THE news that two people died after being struck by lightning on the Brecon Beacons was shocking in many ways.

Followed by the inquest into the deaths of three army reservists near Pen y Fan, the menace that always lurks on the mountains became apparent once more.

Apart from the famously minute chance of being struck by lightning, many were shocked that it happened there at all.

Seasoned mountain rescue workers admitted they had never seen anything like it or heard of it.

The soldiers, laden with 60lb packs succumbed to the punishing pace they followed and the equally punishing terrain they scaled in burning heat.

The Beacons, like all mountain ranges and wild places, are both beautiful and dangerous.

Conditions can change in an instant and become a place fraught with peril. Some are aware of that and some, like the flip-flop wearing Pen y Fan climbers I have seen in winter, are not.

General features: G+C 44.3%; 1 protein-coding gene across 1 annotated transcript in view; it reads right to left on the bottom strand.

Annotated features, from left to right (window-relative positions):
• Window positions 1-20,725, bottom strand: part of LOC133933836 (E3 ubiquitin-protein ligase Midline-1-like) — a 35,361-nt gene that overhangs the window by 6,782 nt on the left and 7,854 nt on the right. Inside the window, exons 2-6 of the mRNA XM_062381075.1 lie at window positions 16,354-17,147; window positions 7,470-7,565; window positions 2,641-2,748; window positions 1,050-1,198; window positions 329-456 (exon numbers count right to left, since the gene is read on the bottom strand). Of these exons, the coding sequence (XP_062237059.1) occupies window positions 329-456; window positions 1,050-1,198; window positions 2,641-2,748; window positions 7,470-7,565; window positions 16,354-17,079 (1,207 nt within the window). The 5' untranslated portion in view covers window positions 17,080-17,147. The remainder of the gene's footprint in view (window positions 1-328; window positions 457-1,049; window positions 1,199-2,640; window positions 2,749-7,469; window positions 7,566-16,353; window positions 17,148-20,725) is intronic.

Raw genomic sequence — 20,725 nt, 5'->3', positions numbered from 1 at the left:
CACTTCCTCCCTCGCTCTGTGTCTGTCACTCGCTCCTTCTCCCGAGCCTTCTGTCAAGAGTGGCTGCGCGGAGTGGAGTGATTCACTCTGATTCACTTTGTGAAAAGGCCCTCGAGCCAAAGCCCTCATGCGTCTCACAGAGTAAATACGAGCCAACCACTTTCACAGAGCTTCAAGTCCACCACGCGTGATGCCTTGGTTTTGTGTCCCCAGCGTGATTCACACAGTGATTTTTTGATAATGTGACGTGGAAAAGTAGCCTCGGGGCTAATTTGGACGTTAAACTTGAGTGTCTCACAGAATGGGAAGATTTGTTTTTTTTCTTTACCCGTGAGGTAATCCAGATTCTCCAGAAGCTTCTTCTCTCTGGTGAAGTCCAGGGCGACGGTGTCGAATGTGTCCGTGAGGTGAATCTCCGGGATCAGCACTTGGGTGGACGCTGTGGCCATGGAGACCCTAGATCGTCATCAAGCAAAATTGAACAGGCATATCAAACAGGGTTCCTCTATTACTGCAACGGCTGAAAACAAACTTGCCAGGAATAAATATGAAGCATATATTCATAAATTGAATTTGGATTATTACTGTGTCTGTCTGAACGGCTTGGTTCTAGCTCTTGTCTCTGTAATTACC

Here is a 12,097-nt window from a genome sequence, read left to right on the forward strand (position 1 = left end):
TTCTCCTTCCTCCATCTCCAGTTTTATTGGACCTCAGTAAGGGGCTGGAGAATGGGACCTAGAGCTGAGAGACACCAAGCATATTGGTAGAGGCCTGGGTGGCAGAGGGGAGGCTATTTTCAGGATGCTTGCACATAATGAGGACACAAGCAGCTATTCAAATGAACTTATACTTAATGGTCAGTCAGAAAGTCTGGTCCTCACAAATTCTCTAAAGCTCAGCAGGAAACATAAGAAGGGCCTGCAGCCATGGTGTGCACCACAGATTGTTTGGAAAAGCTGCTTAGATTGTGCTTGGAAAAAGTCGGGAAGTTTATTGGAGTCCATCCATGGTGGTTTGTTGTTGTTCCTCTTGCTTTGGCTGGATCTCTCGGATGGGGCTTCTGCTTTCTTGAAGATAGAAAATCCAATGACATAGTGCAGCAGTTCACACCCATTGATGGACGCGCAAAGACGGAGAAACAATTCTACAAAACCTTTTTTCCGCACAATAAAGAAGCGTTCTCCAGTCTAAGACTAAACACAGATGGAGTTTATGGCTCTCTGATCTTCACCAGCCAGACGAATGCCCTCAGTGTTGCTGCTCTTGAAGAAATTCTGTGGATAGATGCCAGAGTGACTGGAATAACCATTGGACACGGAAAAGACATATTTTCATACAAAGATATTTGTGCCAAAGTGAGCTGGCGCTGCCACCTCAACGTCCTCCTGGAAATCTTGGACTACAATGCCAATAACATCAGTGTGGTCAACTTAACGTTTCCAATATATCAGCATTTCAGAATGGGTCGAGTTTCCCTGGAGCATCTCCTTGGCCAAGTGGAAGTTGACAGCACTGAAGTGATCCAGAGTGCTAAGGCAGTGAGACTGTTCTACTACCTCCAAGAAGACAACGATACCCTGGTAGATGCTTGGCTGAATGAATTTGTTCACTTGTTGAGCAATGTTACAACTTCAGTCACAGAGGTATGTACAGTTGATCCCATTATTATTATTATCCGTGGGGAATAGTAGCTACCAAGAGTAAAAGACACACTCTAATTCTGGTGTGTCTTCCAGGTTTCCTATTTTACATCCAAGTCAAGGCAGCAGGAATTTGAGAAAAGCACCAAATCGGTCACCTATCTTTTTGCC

The experience of most people of these mountains, though is one of peace and serenity.

In January, with much of the Beacons covered in snow, I ran up Pen y Fan. On the way up and down I passed long lines of climbers, some old, some little more than toddlers all plodding steadily to the summit.

That Sunday, there was an air of reverence among the walkers, quietly making their way up to the summit. While down at Storey Arms there were squeals of laughter as children sledged and threw snowballs. It gave the scene the atmosphere of a church service after which the congregation would spill out and the youngsters would play as their parents mingled outside the church.

Mountains the world over are revered. Mount Fuji in Japan is known as ‘Fuji San’ an affectionate yet honourable name. Those walkers who were scaling Pen y Fan’s slopes that Sunday were on a pilgrimage of their own.

This relationship to me is like a reverence for some ancient god – we are in awe of its beauty, captivated by its scale but aware of its menace.